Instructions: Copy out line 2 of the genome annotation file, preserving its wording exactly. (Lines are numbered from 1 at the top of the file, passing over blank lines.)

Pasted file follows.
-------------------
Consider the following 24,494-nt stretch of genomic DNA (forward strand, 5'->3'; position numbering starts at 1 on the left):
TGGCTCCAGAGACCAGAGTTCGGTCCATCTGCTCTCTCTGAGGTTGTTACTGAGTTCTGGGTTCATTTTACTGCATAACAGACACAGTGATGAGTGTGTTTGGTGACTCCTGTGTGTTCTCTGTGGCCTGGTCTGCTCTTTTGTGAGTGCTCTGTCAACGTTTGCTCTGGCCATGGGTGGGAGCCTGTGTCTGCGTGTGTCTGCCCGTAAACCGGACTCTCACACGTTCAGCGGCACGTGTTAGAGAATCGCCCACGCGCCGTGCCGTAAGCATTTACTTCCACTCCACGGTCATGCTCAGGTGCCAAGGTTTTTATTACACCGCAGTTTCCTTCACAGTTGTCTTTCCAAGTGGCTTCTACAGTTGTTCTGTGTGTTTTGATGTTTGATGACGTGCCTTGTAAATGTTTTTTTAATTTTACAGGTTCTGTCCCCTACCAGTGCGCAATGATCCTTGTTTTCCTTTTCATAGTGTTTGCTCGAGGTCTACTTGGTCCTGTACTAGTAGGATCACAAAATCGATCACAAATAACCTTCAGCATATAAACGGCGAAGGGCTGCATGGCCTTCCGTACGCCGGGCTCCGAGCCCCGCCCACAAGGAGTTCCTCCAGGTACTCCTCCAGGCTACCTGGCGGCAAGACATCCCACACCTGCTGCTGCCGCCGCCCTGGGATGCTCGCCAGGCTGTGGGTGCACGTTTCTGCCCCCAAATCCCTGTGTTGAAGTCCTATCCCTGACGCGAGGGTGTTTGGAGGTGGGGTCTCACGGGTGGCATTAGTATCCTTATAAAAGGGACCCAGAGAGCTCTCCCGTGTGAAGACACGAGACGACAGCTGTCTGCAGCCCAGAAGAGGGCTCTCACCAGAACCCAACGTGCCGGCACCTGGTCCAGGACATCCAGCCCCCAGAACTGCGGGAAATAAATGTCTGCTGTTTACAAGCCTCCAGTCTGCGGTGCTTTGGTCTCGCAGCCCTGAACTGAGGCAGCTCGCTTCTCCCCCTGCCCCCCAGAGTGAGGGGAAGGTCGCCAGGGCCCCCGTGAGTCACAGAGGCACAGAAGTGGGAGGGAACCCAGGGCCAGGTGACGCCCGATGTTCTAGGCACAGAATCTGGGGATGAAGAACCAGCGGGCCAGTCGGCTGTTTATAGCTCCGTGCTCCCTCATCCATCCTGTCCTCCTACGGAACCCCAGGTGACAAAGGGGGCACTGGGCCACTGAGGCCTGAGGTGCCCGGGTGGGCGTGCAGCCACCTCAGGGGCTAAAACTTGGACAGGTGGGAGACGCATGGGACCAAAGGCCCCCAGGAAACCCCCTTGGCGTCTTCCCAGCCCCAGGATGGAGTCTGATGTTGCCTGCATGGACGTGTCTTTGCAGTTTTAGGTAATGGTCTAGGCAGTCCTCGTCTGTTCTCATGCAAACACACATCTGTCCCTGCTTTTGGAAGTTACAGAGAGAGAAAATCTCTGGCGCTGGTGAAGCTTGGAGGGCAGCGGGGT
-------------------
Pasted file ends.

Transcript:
TGGCTCCAGAGACCAGAGTTCGGTCCATCTGCTCTCTCTGAGGTTGTTACTGAGTTCTGGGTTCATTTTACTGCATAACAGACACAGTGATGAGTGTGTTTGGTGACTCCTGTGTGTTCTCTGTGGCCTGGTCTGCTCTTTTGTGAGTGCTCTGTCAACGTTTGCTCTGGCCATGGGTGGGAGCCTGTGTCTGCGTGTGTCTGCCCGTAAACCGGACTCTCACACGTTCAGCGGCACGTGTTAGAGAATCGCCCACGCGCCGTGCCGTAAGCATTTACTTCCACTCCACGGTCATGCTCAGGTGCCAAGGTTTTTATTACACCGCAGTTTCCTTCACAGTTGTCTTTCCAAGTGGCTTCTACAGTTGTTCTGTGTGTTTTGATGTTTGATGACGTGCCTTGTAAATGTTTTTTTAATTTTACAGGTTCTGTCCCCTACCAGTGCGCAATGATCCTTGTTTTCCTTTTCATAGTGTTTGCTCGAGGTCTACTTGGTCCTGTACTAGTAGGATCACAAAATCGATCACAAATAACCTTCAGCATATAAACGGCGAAGGGCTGCATGGCCTTCCGTACGCCGGGCTCCGAGCCCCGCCCACAAGGAGTTCCTCCAGGTACTCCTCCAGGCTACCTGGCGGCAAGACATCCCACACCTGCTGCTGCCGCCGCCCTGGGATGCTCGCCAGGCTGTGGGTGCACGTTTCTGCCCCCAAATCCCTGTGTTGAAGTCCTATCCCTGACGCGAGGGTGTTTGGAGGTGGGGTCTCACGGGTGGCATTAGTATCCTTATAAAAGGGACCCAGAGAGCTCTCCCGTGTGAAGACACGAGACGACAGCTGTCTGCAGCCCAGAAGAGGGCTCTCACCAGAACCCAACGTGCCGGCACCTGGTCCAGGACATCCAGCCCCCAGAACTGCGGGAAATAAATGTCTGCTGTTTACAAGCCTCCAGTCTGCGGTGCTTTGGTCTCGCAGCCCTGAACTGAGGCAGCTCGCTTCTCCCCCTGCCCCCCAGAGTGAGGGGAAGGTCGCCAGGGCCCCCGTGAGTCACAGAGGCACAGAAGTGGGAGGGAACCCAGGGCCAGGTGACGCCCGATGTTCTAGGCACAGAATCTGGGGATGAAGAACCAGCGGGCCAGTCGGCTGTTTATAGCTCCGTGCTCCCTCATCCATCCTGTCCTCCTACGGAACCCCAGGTGACAAAGGGGGCACTGGGCCACTGAGGCCTGAGGTGCCCGGGTGGGCGTGCAGCCACCTCAGGGGCTAAAACTTGGACAGGTGGGAGACGCATGGGACCAAAGGCCCCCAGGAAACCCCCTTGGCGTCTTCCCAGCCCCAGGATGGAGTCTGATGTTGCCTGCATGGACGTGTCTTTGCAGTTTTAGGTAATGGTCTAGGCAGTCCTCGTCTGTTCTCATGCAAACACACATCTGTCCCTGCTTTTGGAAGTTACAGAGAGAGAAAATCTCTGGCGCTGGTGAAGCTTGGAGGGCAGCGGGGT